Cinco de Mayo has become a beloved holiday in the United States. Every year come May 5, revelers rush to sip on margaritas, chow down on some tacos and maybe even take a whack at a pinata in honor of the Mexican holiday.
While any excuse to party is usually a good one, many people don't know why they celebrate Cinco de Mayo, which we all know, deep down inside, isn't really how it should be. What's worse, is that some people celebrate the holiday for the completely wrong reason.
So if you're going to celebrate Cinco de Mayo, you should at least know what has given you the right to take that tequila shot, don't you think? Plus, Cinco de Mayo has a rich history filled with battles, patriotism and traditions that are just as exciting to read about as any party you'll be attending this May 5.
OK, maybe I'm exaggerating a little bit here, but the origins of Cinco de Mayo are still really fascinating and well worth a perusal. The only holidays worth celebrating are those that are about more than just food and alcohol, after all. I know. Shocking.
Now don't you want to know what Cinco de Mayo is all about? Of course you do, or else why would you be here? To get you started on your quest for knowledge about Cinco de Mayo, here are six essential facts about the holiday's history and traditions that are sure to give you a lot of talking points during this year's festivities.
1. What does Cinco de Mayo actually celebrate?
Cinco de Mayo commemorates the Battle of Puebla, which took place in Mexico on May 5, 1862. The battle was part of the Franco-Mexican War, which began as a result of new Mexican President Benito Juarez defaulting on the country's loans from European governments. Britain, France and Spain sent troops to Veracruz to demand reimbursement. Britain and Spain eventually withdrew, but France continued its advance, hoping to carve out a territory of Mexico for itself. France sent 6,000 troops to attack the small town of Puebla de Los Angeles in east central Mexico. Juarez responded by sending 2,000 men. Though they were outnumbered, the Mexican army was victorious over the French. However, it would be another five years before the French would withdraw from Mexico completely.
2. Doesn't Cinco de Mayo have something to do with Mexican Independence Day?
Cinco de Mayo has long been rumored to also be known as Mexican Independence Day. However, that actually takes place on Sept. 16 annually to celebrate the beginning of Mexico's fight for independence from Spanish rule in 1810. This day marks the occasion when a respected Catholic priest by the name of Miguel Hidalgo y Costilla gave a rallying cry known as the "Grito de Dolores," or "Cry of Dolores," which effectively declared war against the colonial government.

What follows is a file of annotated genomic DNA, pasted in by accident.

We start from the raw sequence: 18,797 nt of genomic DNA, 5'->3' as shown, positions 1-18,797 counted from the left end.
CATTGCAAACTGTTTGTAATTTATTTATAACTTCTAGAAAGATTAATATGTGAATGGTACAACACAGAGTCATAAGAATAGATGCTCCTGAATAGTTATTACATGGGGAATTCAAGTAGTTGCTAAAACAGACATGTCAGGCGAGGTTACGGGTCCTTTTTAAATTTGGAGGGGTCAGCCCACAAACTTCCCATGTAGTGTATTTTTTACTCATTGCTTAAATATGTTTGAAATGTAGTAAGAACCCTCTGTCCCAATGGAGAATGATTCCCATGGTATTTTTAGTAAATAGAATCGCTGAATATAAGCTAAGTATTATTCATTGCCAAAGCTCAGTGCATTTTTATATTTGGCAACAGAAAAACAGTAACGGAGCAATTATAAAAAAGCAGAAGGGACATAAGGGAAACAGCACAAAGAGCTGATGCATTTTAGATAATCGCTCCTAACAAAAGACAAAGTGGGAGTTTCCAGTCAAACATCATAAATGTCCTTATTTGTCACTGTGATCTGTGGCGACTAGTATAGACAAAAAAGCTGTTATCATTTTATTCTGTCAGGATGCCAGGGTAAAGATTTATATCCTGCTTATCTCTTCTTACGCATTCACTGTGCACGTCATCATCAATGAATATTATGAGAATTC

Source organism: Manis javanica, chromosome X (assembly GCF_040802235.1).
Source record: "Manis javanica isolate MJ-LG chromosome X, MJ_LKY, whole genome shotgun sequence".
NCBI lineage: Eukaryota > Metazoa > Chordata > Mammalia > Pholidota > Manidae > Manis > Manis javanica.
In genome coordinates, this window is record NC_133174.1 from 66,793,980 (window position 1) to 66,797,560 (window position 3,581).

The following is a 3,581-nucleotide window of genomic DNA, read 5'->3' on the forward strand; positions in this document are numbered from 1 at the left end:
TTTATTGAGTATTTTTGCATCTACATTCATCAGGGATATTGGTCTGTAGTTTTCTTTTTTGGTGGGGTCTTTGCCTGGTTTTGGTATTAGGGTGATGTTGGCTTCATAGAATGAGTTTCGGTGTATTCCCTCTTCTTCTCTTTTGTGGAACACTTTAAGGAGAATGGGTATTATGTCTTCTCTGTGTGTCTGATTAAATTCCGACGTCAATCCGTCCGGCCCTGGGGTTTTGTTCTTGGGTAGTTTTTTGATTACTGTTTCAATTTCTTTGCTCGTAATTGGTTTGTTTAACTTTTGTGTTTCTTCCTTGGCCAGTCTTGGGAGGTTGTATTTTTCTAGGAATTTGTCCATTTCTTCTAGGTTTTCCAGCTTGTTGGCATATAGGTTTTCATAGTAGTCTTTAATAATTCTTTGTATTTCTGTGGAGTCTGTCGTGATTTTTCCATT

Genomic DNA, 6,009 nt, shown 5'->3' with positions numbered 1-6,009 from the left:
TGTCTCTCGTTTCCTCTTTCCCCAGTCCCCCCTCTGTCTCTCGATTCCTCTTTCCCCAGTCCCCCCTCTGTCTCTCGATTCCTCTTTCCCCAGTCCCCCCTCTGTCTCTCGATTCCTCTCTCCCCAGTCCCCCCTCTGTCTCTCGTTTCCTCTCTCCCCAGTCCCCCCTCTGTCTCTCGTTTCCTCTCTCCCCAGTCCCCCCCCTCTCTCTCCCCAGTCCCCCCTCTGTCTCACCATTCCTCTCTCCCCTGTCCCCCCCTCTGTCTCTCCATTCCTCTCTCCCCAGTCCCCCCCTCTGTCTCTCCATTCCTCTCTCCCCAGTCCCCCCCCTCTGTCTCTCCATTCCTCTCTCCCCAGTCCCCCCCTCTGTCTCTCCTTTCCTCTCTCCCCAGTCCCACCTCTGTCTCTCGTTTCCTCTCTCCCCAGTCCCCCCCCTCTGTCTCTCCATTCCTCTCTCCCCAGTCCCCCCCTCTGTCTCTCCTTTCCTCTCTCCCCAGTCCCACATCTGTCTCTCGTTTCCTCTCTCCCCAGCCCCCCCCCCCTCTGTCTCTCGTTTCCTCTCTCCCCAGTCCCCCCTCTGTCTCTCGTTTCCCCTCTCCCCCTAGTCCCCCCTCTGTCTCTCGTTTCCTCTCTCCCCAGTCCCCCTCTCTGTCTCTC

3. How is Cinco de Mayo traditionally celebrated?
Though many Americans party hard on Cinco de Mayo, the holiday gets a tamer commemoration in Mexico. Men dress up in fancy French military uniforms and raggedy Mexican uniforms in parades to signify the improbability of the country's victory and participate in re-enactments of the battle. However, Cinco de Mayo is not a federal holiday in Mexico, and celebrations are largely confined to the state of Puebla, according to History.com. In fact, just like St. Patrick's Day, Cinco de Mayo has become a bigger deal in the U.S., which probably has to do with the fact that many people view it as a reason to party hard-y, if you know what I mean.
4. What should you eat on Cinco de Mayo?
Now to the most important question: What are you going to eat on Cinco de Mayo? You may want to put quesadillas, margaritas and tacos on your Cinco de Mayo menu, but they actually shouldn't be. If you really want to celebrate the holiday right, the appropriate Mexican dish to munch on is mole poblano, which is a dark, thick sauce made from a bunch of ground ingredients, including chiles. It's usually served over chicken or turkey and is one of the most popular Puebla dishes eaten on Cinco de Mayo.
5. Wait, Cinco de Mayo may not have originated in Mexico?
Though a Mexican battle inspired Cinco de Mayo, Mexicans in the U.S. may have actually been the first people to celebrate it. Caught between the American Civil War and the turmoil in Mexico, Mexicans living in the U.S. created Cinco de Mayo as a way to support freedom and racial equality and oppose slavery, Dr. David Hayes-Bautista, a professor of medicine at UCLA who is also a scholar of Latino health and author of the book El Cinco de Mayo: An American Tradition, told the Huffington Post in 2012. The first record of a Cinco de Mayo celebration appeared in an article in a newspaper in Columbia, Calif. three days after the Battle of Puebla. Big parties like this one commemorating the Mexican military victory would continue over the years, becoming more mainstream after the Chicano Movement of the 1960s and 1970s, according to History.com.
6. How do we celebrate Cinco de Mayo today?
Today, Cinco de Mayo is deeply ingrained in American society as a way to celebrate Mexican culture and heritage. The White House even holds a Cinco de Mayo celebration every year, which is unsurprisingly sometimes used to push a political agenda too. Some restaurants and stores also have specials and deals in honor of Cinco de Mayo, which gives Americans an extra incentive to indulge in some Mexican food and drink on this holiday. But at least now they know what it's for.